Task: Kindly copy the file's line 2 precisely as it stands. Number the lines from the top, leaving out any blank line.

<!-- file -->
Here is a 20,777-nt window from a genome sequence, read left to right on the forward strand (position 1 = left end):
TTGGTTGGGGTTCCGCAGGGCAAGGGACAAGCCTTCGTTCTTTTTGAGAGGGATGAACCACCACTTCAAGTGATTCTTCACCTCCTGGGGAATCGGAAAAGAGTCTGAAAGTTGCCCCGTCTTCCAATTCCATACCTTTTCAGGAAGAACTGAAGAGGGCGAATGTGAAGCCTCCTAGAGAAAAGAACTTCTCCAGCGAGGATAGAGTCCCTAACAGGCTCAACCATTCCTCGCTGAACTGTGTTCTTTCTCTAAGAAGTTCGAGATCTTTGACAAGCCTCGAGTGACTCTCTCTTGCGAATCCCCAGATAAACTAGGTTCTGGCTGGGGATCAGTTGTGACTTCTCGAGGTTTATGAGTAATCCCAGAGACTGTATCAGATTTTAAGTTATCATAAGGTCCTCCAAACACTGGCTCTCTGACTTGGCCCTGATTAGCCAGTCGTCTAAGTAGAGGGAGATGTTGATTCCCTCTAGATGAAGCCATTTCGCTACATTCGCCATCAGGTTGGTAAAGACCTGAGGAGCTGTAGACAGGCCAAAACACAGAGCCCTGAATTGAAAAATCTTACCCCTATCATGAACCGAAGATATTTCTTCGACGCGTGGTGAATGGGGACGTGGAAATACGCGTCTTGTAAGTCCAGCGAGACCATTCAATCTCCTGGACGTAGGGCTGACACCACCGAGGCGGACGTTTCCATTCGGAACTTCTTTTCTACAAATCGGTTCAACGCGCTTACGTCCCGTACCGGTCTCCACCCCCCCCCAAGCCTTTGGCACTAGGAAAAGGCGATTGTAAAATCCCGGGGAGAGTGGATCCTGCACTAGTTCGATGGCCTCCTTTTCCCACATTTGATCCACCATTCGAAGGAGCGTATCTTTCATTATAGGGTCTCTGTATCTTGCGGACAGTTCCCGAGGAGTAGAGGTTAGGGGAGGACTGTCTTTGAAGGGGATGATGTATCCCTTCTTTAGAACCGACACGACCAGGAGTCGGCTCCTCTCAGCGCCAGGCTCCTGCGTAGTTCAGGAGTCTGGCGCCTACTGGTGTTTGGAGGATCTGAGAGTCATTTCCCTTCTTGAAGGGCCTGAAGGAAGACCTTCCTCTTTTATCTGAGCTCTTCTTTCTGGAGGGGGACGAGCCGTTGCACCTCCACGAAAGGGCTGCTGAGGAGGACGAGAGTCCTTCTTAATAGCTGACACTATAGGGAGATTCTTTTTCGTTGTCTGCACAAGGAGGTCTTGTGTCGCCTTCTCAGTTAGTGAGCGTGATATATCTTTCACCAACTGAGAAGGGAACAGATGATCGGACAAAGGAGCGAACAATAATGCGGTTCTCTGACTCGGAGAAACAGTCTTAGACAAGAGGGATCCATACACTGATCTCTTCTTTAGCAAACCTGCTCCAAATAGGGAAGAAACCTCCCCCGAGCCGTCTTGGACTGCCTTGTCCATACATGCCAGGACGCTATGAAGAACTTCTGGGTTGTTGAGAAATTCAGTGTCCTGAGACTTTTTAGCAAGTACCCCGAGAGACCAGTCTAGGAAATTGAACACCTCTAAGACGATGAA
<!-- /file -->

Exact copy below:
TTGGTTGGGGTTCCGCAGGGCAAGGGACAAGCCTTCGTTCTTTTTGAGAGGGATGAACCACCACTTCAAGTGATTCTTCACCTCCTGGGGAATCGGAAAAGAGTCTGAAAGTTGCCCCGTCTTCCAATTCCATACCTTTTCAGGAAGAACTGAAGAGGGCGAATGTGAAGCCTCCTAGAGAAAAGAACTTCTCCAGCGAGGATAGAGTCCCTAACAGGCTCAACCATTCCTCGCTGAACTGTGTTCTTTCTCTAAGAAGTTCGAGATCTTTGACAAGCCTCGAGTGACTCTCTCTTGCGAATCCCCAGATAAACTAGGTTCTGGCTGGGGATCAGTTGTGACTTCTCGAGGTTTATGAGTAATCCCAGAGACTGTATCAGATTTTAAGTTATCATAAGGTCCTCCAAACACTGGCTCTCTGACTTGGCCCTGATTAGCCAGTCGTCTAAGTAGAGGGAGATGTTGATTCCCTCTAGATGAAGCCATTTCGCTACATTCGCCATCAGGTTGGTAAAGACCTGAGGAGCTGTAGACAGGCCAAAACACAGAGCCCTGAATTGAAAAATCTTACCCCTATCATGAACCGAAGATATTTCTTCGACGCGTGGTGAATGGGGACGTGGAAATACGCGTCTTGTAAGTCCAGCGAGACCATTCAATCTCCTGGACGTAGGGCTGACACCACCGAGGCGGACGTTTCCATTCGGAACTTCTTTTCTACAAATCGGTTCAACGCGCTTACGTCCCGTACCGGTCTCCACCCCCCCCCAAGCCTTTGGCACTAGGAAAAGGCGATTGTAAAATCCCGGGGAGAGTGGATCCTGCACTAGTTCGATGGCCTCCTTTTCCCACATTTGATCCACCATTCGAAGGAGCGTATCTTTCATTATAGGGTCTCTGTATCTTGCGGACAGTTCCCGAGGAGTAGAGGTTAGGGGAGGACTGTCTTTGAAGGGGATGATGTATCCCTTCTTTAGAACCGACACGACCAGGAGTCGGCTCCTCTCAGCGCCAGGCTCCTGCGTAGTTCAGGAGTCTGGCGCCTACTGGTGTTTGGAGGATCTGAGAGTCATTTCCCTTCTTGAAGGGCCTGAAGGAAGACCTTCCTCTTTTATCTGAGCTCTTCTTTCTGGAGGGGGACGAGCCGTTGCACCTCCACGAAAGGGCTGCTGAGGAGGACGAGAGTCCTTCTTAATAGCTGACACTATAGGGAGATTCTTTTTCGTTGTCTGCACAAGGAGGTCTTGTGTCGCCTTCTCAGTTAGTGAGCGTGATATATCTTTCACCAACTGAGAAGGGAACAGATGATCGGACAAAGGAGCGAACAATAATGCGGTTCTCTGACTCGGAGAAACAGTCTTAGACAAGAGGGATCCATACACTGATCTCTTCTTTAGCAAACCTGCTCCAAATAGGGAAGAAACCTCCCCCGAGCCGTCTTGGACTGCCTTGTCCATACATGCCAGGACGCTATGAAGAACTTCTGGGTTGTTGAGAAATTCAGTGTCCTGAGACTTTTTAGCAAGTACCCCGAGAGACCAGTCTAGGAAATTGAACACCTCTAAGACGATGAA